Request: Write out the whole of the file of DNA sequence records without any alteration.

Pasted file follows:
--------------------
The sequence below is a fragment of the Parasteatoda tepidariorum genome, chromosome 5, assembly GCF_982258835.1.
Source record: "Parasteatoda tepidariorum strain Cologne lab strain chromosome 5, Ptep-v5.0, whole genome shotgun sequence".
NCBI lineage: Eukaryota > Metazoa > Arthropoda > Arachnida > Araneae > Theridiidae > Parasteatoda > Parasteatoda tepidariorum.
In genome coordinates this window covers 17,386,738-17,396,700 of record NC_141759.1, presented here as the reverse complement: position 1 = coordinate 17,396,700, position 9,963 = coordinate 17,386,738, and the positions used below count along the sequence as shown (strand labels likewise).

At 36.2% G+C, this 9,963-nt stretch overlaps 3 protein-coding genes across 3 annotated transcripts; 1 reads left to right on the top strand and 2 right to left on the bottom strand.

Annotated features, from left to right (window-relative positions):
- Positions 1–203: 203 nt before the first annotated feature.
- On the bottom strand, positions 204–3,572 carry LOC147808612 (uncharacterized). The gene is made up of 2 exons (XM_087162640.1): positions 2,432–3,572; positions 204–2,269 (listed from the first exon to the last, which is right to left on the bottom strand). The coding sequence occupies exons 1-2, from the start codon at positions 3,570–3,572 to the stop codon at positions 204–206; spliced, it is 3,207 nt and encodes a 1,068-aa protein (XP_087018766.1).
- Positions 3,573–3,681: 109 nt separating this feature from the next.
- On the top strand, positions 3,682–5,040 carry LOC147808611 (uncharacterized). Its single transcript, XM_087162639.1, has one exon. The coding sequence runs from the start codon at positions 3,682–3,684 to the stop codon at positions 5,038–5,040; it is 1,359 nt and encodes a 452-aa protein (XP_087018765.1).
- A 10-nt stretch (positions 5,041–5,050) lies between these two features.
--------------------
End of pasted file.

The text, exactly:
The sequence below is a fragment of the Parasteatoda tepidariorum genome, chromosome 5, assembly GCF_982258835.1.
Source record: "Parasteatoda tepidariorum strain Cologne lab strain chromosome 5, Ptep-v5.0, whole genome shotgun sequence".
NCBI lineage: Eukaryota > Metazoa > Arthropoda > Arachnida > Araneae > Theridiidae > Parasteatoda > Parasteatoda tepidariorum.
In genome coordinates this window covers 17,386,738-17,396,700 of record NC_141759.1, presented here as the reverse complement: position 1 = coordinate 17,396,700, position 9,963 = coordinate 17,386,738, and the positions used below count along the sequence as shown (strand labels likewise).

At 36.2% G+C, this 9,963-nt stretch overlaps 3 protein-coding genes across 3 annotated transcripts; 1 reads left to right on the top strand and 2 right to left on the bottom strand.

Annotated features, from left to right (window-relative positions):
- Positions 1–203: 203 nt before the first annotated feature.
- On the bottom strand, positions 204–3,572 carry LOC147808612 (uncharacterized). The gene is made up of 2 exons (XM_087162640.1): positions 2,432–3,572; positions 204–2,269 (listed from the first exon to the last, which is right to left on the bottom strand). The coding sequence occupies exons 1-2, from the start codon at positions 3,570–3,572 to the stop codon at positions 204–206; spliced, it is 3,207 nt and encodes a 1,068-aa protein (XP_087018766.1).
- Positions 3,573–3,681: 109 nt separating this feature from the next.
- On the top strand, positions 3,682–5,040 carry LOC147808611 (uncharacterized). Its single transcript, XM_087162639.1, has one exon. The coding sequence runs from the start codon at positions 3,682–3,684 to the stop codon at positions 5,038–5,040; it is 1,359 nt and encodes a 452-aa protein (XP_087018765.1).
- A 10-nt stretch (positions 5,041–5,050) lies between these two features.